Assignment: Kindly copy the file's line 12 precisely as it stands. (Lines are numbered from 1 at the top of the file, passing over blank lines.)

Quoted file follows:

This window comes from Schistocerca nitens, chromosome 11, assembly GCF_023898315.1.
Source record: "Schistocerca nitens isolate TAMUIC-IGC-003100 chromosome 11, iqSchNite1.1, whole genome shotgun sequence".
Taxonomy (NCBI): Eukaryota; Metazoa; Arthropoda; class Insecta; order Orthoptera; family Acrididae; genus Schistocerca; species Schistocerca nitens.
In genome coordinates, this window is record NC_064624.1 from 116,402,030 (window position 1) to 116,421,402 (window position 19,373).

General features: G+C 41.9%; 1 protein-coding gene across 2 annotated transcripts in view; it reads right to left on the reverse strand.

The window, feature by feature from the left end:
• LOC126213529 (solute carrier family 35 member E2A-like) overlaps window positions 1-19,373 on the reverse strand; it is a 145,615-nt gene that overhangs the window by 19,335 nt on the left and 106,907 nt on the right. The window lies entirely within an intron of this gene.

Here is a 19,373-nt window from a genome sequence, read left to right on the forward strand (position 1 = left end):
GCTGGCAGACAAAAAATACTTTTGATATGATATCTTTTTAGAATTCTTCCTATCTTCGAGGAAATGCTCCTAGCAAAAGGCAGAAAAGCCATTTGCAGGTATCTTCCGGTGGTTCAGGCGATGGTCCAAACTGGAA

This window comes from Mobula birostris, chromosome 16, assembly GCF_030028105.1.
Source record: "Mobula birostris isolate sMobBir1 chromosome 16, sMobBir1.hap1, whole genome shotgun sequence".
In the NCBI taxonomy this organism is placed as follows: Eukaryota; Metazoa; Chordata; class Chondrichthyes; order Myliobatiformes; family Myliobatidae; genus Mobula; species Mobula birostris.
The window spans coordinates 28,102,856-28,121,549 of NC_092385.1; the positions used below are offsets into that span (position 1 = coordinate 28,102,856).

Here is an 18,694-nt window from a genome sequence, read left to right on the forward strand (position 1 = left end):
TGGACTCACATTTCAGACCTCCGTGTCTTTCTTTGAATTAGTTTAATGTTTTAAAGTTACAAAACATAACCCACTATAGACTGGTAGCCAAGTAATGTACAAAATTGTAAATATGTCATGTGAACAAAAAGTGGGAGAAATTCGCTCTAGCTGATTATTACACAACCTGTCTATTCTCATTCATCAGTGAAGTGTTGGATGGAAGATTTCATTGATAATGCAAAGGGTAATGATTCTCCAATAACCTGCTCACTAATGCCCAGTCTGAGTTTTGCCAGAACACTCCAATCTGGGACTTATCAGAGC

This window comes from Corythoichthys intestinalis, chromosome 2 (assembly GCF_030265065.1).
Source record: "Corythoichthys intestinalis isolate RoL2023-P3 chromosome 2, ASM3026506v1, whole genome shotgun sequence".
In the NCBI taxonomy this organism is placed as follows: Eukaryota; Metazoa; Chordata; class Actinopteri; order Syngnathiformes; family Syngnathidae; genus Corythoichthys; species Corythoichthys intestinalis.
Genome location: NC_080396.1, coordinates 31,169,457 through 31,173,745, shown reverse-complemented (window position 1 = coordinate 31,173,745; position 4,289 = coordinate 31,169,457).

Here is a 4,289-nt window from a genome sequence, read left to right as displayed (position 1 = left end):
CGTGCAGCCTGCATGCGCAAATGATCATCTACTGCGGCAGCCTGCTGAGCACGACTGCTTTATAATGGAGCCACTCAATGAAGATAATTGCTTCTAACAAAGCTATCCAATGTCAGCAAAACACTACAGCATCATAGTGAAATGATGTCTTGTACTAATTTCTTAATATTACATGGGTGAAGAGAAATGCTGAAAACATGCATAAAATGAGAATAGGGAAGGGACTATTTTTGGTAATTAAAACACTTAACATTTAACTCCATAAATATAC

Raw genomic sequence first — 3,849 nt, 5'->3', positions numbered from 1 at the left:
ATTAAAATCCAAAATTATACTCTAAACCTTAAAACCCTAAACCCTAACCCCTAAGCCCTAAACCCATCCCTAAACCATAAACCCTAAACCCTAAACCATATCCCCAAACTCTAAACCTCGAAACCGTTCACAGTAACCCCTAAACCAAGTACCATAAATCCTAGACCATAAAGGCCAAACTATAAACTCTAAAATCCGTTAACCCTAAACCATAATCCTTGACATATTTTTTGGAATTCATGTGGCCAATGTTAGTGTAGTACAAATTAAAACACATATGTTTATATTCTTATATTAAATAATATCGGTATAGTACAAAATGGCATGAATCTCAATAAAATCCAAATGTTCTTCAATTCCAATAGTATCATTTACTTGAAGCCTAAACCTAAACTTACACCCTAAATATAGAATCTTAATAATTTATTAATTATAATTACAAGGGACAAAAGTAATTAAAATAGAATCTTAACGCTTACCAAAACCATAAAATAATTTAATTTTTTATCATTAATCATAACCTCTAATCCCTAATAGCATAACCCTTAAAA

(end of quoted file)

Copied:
In the NCBI taxonomy this organism is placed as follows: Eukaryota; Metazoa; Chordata; class Chondrichthyes; order Myliobatiformes; family Myliobatidae; genus Mobula; species Mobula birostris.